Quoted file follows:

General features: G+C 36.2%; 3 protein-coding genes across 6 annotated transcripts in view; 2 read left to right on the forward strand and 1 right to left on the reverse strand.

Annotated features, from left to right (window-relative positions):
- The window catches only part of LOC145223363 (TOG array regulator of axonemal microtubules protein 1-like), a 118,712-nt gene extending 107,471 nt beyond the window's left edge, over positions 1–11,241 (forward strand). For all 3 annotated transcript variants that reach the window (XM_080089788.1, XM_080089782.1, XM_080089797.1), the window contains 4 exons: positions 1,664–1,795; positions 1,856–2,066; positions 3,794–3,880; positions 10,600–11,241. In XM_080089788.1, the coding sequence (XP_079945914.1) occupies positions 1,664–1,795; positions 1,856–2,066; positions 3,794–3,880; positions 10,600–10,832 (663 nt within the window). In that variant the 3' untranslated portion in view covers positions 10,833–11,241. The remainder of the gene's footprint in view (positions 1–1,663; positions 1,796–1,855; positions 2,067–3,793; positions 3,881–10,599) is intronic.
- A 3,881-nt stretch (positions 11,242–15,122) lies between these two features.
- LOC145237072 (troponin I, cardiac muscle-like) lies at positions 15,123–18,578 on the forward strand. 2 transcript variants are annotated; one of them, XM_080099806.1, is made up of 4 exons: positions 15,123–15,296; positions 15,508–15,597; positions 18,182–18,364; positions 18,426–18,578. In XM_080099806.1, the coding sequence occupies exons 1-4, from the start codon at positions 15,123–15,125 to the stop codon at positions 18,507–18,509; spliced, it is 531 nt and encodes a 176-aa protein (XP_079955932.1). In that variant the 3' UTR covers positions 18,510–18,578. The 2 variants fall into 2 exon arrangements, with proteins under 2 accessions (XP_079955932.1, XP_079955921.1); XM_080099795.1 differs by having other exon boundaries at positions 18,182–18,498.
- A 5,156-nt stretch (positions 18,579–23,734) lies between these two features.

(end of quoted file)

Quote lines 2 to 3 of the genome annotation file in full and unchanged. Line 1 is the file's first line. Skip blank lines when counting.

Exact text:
Annotated features, from left to right (window-relative positions):
- The window catches only part of LOC145223363 (TOG array regulator of axonemal microtubules protein 1-like), a 118,712-nt gene extending 107,471 nt beyond the window's left edge, over positions 1–11,241 (forward strand). For all 3 annotated transcript variants that reach the window (XM_080089788.1, XM_080089782.1, XM_080089797.1), the window contains 4 exons: positions 1,664–1,795; positions 1,856–2,066; positions 3,794–3,880; positions 10,600–11,241. In XM_080089788.1, the coding sequence (XP_079945914.1) occupies positions 1,664–1,795; positions 1,856–2,066; positions 3,794–3,880; positions 10,600–10,832 (663 nt within the window). In that variant the 3' untranslated portion in view covers positions 10,833–11,241. The remainder of the gene's footprint in view (positions 1–1,663; positions 1,796–1,855; positions 2,067–3,793; positions 3,881–10,599) is intronic.